OK, so this has been a topic of discussion around virtualization for a long time, but I just read a well-presented article on “Pesky Virtual Environments” from Trent Henry on the Burton Group blog.
While the article is specific to how QSA’s (auditors) policing the PCI-DSS (credit card data security standards) need to adjust their mindset when auditing virtualized card processing infrastructure.
One small example: PCI-DSS requires that you implement “one primary function per server.” Some QSA’s take that literally and gripe if you have multiple VM’s performing different functions on a single physical server. That’s lame – there is plenty of research showing that the isolation of VM’s makes them at least as secure as their physical counterparts, provided you understand how to configure them securely.
So, rather than going dogmatic about the “one primary function per server” the dialog should move to a higher level, such as:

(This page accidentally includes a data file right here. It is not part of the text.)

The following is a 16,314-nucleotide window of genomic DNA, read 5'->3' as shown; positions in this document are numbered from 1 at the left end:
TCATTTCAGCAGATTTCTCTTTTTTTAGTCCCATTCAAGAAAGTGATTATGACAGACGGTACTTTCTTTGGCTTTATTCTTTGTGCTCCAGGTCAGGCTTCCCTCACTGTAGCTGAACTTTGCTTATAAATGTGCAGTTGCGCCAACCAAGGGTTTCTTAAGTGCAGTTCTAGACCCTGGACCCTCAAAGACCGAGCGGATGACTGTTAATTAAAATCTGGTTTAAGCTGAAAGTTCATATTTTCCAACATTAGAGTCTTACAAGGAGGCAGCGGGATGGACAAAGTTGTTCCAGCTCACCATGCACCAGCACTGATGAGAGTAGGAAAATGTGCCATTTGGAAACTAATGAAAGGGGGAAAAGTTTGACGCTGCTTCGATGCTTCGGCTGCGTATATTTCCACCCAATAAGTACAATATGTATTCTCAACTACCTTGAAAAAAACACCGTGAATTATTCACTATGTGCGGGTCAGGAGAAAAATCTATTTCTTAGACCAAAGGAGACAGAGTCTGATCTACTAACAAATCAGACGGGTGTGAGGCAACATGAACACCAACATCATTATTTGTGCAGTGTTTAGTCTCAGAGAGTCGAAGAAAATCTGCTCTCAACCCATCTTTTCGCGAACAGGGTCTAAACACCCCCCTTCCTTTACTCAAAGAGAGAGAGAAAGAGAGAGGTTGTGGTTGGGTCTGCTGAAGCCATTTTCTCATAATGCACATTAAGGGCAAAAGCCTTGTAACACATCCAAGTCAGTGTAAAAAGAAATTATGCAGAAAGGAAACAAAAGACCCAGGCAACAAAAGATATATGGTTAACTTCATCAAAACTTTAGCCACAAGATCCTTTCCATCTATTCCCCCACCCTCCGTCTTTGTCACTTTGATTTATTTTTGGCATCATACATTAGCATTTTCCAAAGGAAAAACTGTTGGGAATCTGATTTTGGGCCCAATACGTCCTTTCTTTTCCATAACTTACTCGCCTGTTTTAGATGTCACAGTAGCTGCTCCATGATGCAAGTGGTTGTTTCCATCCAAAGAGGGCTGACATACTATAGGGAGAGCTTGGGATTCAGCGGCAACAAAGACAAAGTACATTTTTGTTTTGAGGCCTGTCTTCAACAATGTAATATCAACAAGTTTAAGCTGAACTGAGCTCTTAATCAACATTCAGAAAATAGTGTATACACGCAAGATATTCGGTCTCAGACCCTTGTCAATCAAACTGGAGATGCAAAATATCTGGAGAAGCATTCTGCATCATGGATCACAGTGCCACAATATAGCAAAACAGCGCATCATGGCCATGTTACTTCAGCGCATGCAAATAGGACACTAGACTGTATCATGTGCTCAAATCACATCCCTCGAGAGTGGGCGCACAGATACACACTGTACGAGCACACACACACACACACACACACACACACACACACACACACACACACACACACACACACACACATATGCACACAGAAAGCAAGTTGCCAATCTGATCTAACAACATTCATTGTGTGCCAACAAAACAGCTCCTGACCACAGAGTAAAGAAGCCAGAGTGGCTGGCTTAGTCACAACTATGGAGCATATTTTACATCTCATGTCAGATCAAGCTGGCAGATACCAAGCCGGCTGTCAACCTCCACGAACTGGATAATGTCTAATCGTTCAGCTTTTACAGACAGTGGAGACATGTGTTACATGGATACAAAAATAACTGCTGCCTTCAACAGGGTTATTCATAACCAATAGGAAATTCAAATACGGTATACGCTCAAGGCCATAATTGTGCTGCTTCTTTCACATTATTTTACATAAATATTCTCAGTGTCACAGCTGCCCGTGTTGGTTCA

- PCI requires segregating workloads and functions to different servers. How are you accomplishing that?
- Demonstrate that you understand the risks to each of the systems involved in processing or storing cardholder data.
- What guidelines / policies are you using as a basis for hardening your environment, and how do you know they’ve been implemented properly and consistently?
- Describe your security model and the controls you’ve implemented to mitigate the risks in your security plan.
- Substantiate that your IT controls are in place and effective.
- How many of those controls are automated, versus manual?
- What happens when the controls detect a violation? Can you show me an example of when that’s happened and how you dealt with it?
The bottom line is that compliance and security are not simply a checklist exercise, and they are not point-in-time “events.” Instead, they are a dynamic and continuous requirement, and need to be embraced as such by IT organizations and auditors alike.
How is that working in your environment? Do you have a healthy perspective?